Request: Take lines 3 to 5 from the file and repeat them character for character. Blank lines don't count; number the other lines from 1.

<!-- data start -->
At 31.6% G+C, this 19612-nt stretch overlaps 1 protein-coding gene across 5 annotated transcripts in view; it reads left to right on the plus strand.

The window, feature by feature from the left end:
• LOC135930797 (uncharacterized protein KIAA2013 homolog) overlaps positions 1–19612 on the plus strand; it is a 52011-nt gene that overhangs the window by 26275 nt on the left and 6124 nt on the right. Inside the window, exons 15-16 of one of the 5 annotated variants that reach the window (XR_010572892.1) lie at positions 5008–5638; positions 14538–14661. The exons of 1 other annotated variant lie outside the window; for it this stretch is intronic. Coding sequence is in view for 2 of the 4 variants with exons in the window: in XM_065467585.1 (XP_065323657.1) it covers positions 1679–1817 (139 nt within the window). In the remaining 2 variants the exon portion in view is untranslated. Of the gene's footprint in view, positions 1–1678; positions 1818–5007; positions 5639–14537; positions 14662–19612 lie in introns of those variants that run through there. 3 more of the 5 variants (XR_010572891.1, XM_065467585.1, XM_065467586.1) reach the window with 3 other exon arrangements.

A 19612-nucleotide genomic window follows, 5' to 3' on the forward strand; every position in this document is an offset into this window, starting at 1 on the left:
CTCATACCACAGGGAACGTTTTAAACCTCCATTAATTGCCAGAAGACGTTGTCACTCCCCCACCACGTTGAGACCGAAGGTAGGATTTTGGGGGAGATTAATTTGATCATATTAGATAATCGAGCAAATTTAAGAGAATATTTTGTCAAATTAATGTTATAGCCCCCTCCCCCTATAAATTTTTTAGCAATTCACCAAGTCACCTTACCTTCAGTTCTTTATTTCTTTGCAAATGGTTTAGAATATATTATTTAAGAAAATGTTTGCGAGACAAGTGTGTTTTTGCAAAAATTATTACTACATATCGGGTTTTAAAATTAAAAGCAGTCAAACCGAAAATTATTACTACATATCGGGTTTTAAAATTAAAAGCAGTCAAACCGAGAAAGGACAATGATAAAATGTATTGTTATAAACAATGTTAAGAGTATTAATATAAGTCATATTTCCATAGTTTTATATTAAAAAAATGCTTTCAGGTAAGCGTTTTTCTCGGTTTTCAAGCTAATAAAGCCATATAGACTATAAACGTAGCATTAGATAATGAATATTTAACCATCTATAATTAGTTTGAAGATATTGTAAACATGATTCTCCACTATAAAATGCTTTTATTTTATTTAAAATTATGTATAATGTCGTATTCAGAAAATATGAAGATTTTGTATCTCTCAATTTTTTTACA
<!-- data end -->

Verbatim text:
• LOC135930797 (uncharacterized protein KIAA2013 homolog) overlaps positions 1–19612 on the plus strand; it is a 52011-nt gene that overhangs the window by 26275 nt on the left and 6124 nt on the right. Inside the window, exons 15-16 of one of the 5 annotated variants that reach the window (XR_010572892.1) lie at positions 5008–5638; positions 14538–14661. The exons of 1 other annotated variant lie outside the window; for it this stretch is intronic. Coding sequence is in view for 2 of the 4 variants with exons in the window: in XM_065467585.1 (XP_065323657.1) it covers positions 1679–1817 (139 nt within the window). In the remaining 2 variants the exon portion in view is untranslated. Of the gene's footprint in view, positions 1–1678; positions 1818–5007; positions 5639–14537; positions 14662–19612 lie in introns of those variants that run through there. 3 more of the 5 variants (XR_010572891.1, XM_065467585.1, XM_065467586.1) reach the window with 3 other exon arrangements.

A 19612-nucleotide genomic window follows, 5' to 3' on the forward strand; every position in this document is an offset into this window, starting at 1 on the left:
CTCATACCACAGGGAACGTTTTAAACCTCCATTAATTGCCAGAAGACGTTGTCACTCCCCCACCACGTTGAGACCGAAGGTAGGATTTTGGGGGAGATTAATTTGATCATATTAGATAATCGAGCAAATTTAAGAGAATATTTTGTCAAATTAATGTTATAGCCCCCTCCCCCTATAAATTTTTTAGCAATTCACCAAGTCACCTTACCTTCAGTTCTTTATTTCTTTGCAAATGGTTTAGAATATATTATTTAAGAAAATGTTTGCGAGACAAGTGTGTTTTTGCAAAAATTATTACTACATATCGGGTTTTAAAATTAAAAGCAGTCAAACCGAAAATTATTACTACATATCGGGTTTTAAAATTAAAAGCAGTCAAACCGAGAAAGGACAATGATAAAATGTATTGTTATAAACAATGTTAAGAGTATTAATATAAGTCATATTTCCATAGTTTTATATTAAAAAAATGCTTTCAGGTAAGCGTTTTTCTCGGTTTTCAAGCTAATAAAGCCATATAGACTATAAACGTAGCATTAGATAATGAATATTTAACCATCTATAATTAGTTTGAAGATATTGTAAACATGATTCTCCACTATAAAATGCTTTTATTTTATTTAAAATTATGTATAATGTCGTATTCAGAAAATATGAAGATTTTGTATCTCTCAATTTTTTTACA